Russia has warned NATO again to pull back on tactics Moscow says are menacing
Forces chiefs were "carefully watching the NATO transformation process, hoping that direct and indirect anti-Russian aspects will be withdrawn from the military planning and from political declarations of the NATO members," says a new policy paper listing scenarios for military engagement.
Partnership was the key, said a document Defense Minister Sergey Ivanov unveiled Thursday.
If NATO was preserved as a military alliance with a "now-practiced offensive military doctrine," Russian Armed Forces organization would have to be rethought, "including a change of Russian nuclear strategy," the paper cautioned.
Use of military force envisages conditions which the policymakers list as factors of external danger. It's an extensive list covering:
- deployment of military groups with a goal to attack the Russian Federation or its allies;
- territorial claims on the Russian Federation, threatened political or military separation of any territories;
- implementation of weapons of mass destruction programs by organizations, movements and states;
- interference in Russia's internal affairs by foreign countries and organizations;
- demonstrations of military power near Russian Federation borders, holding military exercises with provocative purposes;
- threatening armed conflicts near the borders of the federation or its allies;
- instability and weakness of state institutions in bordering countries;
- increase of military presence leading to unbalanced forces near the borders;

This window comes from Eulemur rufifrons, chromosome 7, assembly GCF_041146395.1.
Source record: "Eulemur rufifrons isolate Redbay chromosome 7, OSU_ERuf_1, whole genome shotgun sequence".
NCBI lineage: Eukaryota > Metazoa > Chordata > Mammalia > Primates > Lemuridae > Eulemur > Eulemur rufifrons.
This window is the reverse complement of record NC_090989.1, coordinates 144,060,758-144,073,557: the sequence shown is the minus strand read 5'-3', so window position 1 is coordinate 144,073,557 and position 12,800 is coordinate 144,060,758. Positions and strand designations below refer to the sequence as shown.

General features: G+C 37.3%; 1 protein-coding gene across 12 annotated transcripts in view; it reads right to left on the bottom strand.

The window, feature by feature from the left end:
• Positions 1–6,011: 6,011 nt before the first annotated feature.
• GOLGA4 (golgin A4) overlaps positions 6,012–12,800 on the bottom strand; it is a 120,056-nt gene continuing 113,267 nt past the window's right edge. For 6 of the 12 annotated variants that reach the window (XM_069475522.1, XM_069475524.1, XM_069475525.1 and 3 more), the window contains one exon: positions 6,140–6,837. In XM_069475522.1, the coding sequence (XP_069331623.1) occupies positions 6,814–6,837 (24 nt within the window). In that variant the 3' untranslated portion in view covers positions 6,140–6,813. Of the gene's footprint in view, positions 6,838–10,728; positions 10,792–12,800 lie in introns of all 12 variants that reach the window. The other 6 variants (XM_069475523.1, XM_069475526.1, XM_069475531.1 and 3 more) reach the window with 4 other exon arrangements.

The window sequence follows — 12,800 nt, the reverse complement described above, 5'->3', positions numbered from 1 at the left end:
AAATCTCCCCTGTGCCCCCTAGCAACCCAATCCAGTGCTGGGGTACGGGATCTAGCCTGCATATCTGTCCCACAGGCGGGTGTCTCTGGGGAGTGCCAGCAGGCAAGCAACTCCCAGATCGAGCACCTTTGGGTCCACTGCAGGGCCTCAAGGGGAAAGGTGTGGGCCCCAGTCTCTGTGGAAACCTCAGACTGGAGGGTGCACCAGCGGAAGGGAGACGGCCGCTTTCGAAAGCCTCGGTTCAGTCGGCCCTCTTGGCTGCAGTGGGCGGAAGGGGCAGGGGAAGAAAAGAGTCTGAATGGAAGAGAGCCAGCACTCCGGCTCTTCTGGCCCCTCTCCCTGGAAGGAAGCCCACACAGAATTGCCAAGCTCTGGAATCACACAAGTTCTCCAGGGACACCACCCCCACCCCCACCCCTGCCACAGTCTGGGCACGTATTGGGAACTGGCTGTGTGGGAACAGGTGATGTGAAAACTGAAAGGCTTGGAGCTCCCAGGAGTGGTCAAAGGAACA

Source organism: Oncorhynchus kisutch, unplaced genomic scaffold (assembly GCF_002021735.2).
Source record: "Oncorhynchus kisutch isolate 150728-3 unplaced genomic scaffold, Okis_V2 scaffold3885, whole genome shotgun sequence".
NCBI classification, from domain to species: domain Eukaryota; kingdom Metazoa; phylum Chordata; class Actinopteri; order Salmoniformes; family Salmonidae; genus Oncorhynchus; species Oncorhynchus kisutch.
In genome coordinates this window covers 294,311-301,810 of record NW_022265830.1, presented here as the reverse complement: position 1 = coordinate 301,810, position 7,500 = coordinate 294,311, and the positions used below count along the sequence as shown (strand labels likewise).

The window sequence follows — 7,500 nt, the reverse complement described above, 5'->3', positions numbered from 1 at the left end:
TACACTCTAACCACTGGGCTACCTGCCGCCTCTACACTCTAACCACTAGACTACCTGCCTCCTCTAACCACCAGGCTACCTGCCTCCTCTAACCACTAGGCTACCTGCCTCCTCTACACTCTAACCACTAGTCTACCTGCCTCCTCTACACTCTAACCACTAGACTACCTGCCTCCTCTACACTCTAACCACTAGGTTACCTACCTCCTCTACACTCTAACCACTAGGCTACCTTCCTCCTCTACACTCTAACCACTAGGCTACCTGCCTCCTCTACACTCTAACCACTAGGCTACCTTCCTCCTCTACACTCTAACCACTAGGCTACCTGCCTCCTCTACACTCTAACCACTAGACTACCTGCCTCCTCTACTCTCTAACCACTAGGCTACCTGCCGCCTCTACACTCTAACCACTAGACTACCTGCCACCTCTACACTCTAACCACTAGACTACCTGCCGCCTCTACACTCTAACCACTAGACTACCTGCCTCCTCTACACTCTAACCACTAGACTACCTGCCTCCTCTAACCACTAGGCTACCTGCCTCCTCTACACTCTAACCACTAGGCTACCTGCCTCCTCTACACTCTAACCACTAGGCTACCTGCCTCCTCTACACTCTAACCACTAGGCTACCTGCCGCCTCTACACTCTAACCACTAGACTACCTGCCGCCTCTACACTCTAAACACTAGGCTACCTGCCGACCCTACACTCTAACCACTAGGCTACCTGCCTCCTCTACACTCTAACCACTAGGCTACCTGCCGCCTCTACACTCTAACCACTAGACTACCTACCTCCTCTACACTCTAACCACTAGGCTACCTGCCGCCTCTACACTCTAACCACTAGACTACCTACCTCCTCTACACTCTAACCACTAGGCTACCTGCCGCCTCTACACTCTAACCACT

- expansion of military blocks and alliances to the detriment of federation military security;
- activities of international radical groups, strengthened positions of Islamic extremism near Russian borders;
- deployment of foreign troops on adjoining and allied states without federation consent and without UN Security Council approval;
- armed provocations, including attacks against Russian military infrastructure located in foreign countries;
- action preventing the normal work of Russian state and military control systems to guarantee the functioning of strategic nuclear forces;
- action preventing Russian access to strategically important transport communications;
- discrimination, suppression of rights, freedoms and legal interests of Russian Federation citizens in foreign countries;
- distribution of equipment and technologies used to produce nuclear and other weapons of mass destruction alongside dual use technologies that could be used to create weapons of mass destruction and delivery systems.
The US Government Commission on Security and Cooperation in Europe (also known as the Helsinki Commission) prepared a plan to partition Russia into several independent smaller states